The contribution of the growth rate of exports to id_{tbI} was very similar in 19511981 (3.06 percentage points) and during 19822014 (3.02 percentage points), while it was lower during 19862014 (1.64 percentage points) and 19942014 (1.93 percentage points). The contribution of x to g_{tbI ,} instead, was a bit higher: 3.26 percentage points in 19511981; 4 percentage points during 19822014; 2.94 percentage points during 19862014 and 3.58 percentage points in 19942014. So, the blame for the dismal performance of the economy cannot be laid on the behavior of exports.
Finally, we consider the contribution of capital accumulation to id _{tbI}
and g_{tbI} taking into account its three components: I/K,
Another way of looking upon the importance of capital accumulation in the determination of g_{ tbI } stems from the disaggregation of the determinants of m. Table 4 shows that the autonomous growth rate of the demand for imports is positive, although low, for all the subperiods, except for the NAFTA one in which the annual average value is 0.35%. The real exchange rate, in turn, exhibits a low effect in the determination of the growth rate of the demand for imports for each of the subperiods under analysis. Given that the income elasticities of the demand for imports for each subperiod is almost the same, it is normal to see that the growth rate of the demand for imports, derived from the growth rate of income, was lower after the debt crisis of 1982. Lastly, the net effect of capital accumulation on the demand for imports was negative during 19511981 (6.32%), but positive during 19822014 (0.58%). It is important to bear in mind the behavior of the income and gross capital accumulation elasticities of the demand for imports, if one is to understand that the problem of the Mexican economy was a sharp reduction in the net capital accumulation and the growth rate of capital productivity, combined with an increase in y.
Subperiod 
Autonomous 
I/K 
g 
I/K (Import substitution) 
Total 

19511981 
0.94 
1.11 
6.03 
12.62 
12.35 
8.34 
19822014 
1.47 
0.74 
5.67 
5.71 
5.09 
7.02 
19862014 
1.23 
0.56 
5.43 
7.84 
5.54 
9.52 
19942014 
0.35 
0.12 
5.37 
7.71 
4.90 
7.95 
Source: Authors’ calculation using data from ^{Hofman (2000)}, INEGI, Banxico and the World Penn Table.
With the aim of checking the robustness of our results, we contrast the differences between id and id _{ tbI } and between g and g_{ tbI } with the annual average change of the trade balance as a percentage of GDP, ∆xmy (see table 5). It can be readily seen that when the effective values are higher (lower) than the values consistent with a constant position of the BoP as a percentage of the GDP, the annual average change of the trade balance as a percentage of the GDP is negative (positive). It is worth noting that during 19822014 the Mexican economy has grown a bit more than 1% less than the growth rate which is consistent with a constant position of the BoP as a percentage of the GDP.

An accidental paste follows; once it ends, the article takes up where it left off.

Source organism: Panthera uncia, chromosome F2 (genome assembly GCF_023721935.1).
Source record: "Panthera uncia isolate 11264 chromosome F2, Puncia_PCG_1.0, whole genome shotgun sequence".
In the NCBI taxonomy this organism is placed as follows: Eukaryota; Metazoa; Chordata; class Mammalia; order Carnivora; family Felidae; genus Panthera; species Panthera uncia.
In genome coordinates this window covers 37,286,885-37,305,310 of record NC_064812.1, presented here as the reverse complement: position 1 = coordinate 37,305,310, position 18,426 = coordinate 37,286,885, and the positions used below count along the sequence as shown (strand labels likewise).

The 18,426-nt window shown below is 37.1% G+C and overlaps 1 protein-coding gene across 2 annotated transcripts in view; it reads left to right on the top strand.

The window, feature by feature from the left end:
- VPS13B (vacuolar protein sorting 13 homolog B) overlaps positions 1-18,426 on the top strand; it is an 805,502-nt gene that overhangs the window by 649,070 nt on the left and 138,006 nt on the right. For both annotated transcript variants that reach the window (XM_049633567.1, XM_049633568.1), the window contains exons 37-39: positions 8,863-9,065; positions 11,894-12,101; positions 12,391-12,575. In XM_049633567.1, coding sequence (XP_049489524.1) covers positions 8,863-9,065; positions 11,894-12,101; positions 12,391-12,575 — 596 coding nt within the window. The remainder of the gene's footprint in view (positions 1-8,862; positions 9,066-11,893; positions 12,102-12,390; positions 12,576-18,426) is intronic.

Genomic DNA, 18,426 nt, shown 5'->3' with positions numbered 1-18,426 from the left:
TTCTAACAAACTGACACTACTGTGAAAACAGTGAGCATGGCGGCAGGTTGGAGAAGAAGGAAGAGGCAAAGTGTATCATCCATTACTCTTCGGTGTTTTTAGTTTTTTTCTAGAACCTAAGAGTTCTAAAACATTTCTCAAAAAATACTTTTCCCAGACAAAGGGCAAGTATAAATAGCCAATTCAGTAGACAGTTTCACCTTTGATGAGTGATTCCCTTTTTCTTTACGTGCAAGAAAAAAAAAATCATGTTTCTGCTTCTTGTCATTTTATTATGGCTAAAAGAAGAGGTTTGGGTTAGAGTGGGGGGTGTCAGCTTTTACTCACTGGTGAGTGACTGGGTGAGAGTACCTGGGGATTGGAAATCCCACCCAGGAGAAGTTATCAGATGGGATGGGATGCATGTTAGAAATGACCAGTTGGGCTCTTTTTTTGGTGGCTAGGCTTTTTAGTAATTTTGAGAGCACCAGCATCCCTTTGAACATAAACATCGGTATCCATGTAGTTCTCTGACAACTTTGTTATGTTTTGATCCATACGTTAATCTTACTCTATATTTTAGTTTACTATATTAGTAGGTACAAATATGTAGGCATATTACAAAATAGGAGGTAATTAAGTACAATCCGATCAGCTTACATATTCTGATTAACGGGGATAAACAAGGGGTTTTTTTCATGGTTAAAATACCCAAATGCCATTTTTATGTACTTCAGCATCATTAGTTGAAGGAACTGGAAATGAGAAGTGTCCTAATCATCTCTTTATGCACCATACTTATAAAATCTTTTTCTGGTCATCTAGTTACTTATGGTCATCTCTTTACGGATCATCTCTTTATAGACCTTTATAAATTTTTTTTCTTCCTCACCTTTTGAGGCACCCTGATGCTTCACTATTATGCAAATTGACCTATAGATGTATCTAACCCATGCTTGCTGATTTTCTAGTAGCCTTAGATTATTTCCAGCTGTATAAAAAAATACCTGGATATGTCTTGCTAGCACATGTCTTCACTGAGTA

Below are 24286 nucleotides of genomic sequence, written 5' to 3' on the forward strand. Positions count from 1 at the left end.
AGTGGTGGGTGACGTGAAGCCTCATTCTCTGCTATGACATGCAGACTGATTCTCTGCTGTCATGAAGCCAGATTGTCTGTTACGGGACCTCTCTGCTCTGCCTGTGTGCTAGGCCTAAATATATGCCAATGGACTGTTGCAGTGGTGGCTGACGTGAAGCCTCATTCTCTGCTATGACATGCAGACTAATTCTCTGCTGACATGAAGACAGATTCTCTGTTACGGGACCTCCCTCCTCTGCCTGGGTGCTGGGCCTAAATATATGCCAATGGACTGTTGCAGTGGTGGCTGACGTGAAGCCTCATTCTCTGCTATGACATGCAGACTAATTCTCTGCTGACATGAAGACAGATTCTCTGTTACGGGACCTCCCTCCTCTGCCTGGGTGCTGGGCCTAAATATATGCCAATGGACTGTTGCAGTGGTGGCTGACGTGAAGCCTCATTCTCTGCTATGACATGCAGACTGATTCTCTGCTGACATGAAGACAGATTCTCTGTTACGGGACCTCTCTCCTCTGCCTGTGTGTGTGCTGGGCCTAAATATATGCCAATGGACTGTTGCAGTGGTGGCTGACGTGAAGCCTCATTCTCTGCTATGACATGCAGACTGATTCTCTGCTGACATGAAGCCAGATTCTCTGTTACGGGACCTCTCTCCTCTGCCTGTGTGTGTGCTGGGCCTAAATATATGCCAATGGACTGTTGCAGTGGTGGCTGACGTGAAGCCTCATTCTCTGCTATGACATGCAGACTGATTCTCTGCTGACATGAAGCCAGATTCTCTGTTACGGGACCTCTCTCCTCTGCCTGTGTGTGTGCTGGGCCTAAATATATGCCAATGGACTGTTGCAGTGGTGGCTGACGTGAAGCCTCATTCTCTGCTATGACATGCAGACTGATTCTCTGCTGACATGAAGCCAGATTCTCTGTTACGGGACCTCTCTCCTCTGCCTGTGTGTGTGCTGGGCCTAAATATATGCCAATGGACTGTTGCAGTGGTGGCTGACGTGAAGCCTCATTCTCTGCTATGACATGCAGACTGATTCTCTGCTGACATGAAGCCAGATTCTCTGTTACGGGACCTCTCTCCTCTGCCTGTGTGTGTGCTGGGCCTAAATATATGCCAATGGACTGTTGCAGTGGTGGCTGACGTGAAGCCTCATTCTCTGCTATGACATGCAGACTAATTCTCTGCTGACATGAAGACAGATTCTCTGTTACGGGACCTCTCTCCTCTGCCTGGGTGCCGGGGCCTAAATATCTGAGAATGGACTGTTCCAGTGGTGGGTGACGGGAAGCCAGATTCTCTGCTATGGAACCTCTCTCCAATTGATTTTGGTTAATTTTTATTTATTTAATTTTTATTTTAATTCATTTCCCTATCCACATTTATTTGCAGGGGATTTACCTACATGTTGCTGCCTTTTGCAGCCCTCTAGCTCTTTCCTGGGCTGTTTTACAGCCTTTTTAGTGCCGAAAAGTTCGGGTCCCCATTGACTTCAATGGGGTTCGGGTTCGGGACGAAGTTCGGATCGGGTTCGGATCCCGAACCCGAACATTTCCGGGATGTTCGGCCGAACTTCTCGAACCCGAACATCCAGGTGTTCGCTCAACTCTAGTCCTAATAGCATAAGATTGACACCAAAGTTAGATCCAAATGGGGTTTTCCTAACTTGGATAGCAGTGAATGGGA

Final remarks
The balanceofpayments constrained growth model put forth by ^{Thirlwall (1979)} and extended by ^{Thirlwall and Hussain (1982)} and others does not envision capital accumulation as a determinant of the longrun growth rate of output, whereas ^{Clavijo and Ros (2015)} neglect the role of the demand side and the balance of payments equilibrium in the economy’s longterm dynamics. ^{Clavijo and Ros (2015: 81)} play down the relative merits of several patterns of trade specialization, income elasticities of both exports and imports and, alternatively, stress the importance of the rate of investment in the longrun dynamics of the economy.
Looked at in this way, there is a dichotomy in the theory of economic growth. Yet, this need not be so. We argued, in this paper, that there is no adequate reason for drawing such a sharp line of distinction between the relevance of those variables in the determination of the longterm growth position of a small open economy. Capital accumulation played a major role in the slowdown of the Mexican economy in the aftermath of the 1982 debt crisis. The growth rate of net capital accumulation dropped from 5.66% to 3.12% between 19511981 and 19822014 and, consequently, the growth rate of capital productivity diminished from 0.73% to 0.62% over the same years. While the income and gross capital stock elasticities of the demand for imports and the growth rate of exports changed somewhat over the same periods, the bulk of the explanation of Mexico’s low economic growth rate corresponds to a faltering process of capital accumulation. It is worth mentioning that the role of adjustment variable for both controlling the growth rate of aggregate demand and moderating the external restriction has been assigned to the internal demand for domestic goods: the annual average growth rate of internal demand was 6.52% during 19511981, and 1.23% in 19822014. This phenomenon could be reflecting not only the bad performance of the nontradable sector, but also the strict policy control over real wages required for the central bank (the Banco de Mexico) to meet its inflation target.
All in all, our empirical analysis points out that capital accumulation and the balance of payments interact with one another so as to determine the dynamic position of the Mexican economy in the longperiod. A number of policy implications and research topics for further inquiry ensue from this main result, for instance the impact of a progressive fiscal policy reform on public investment, capital accumulation and balance payments stability.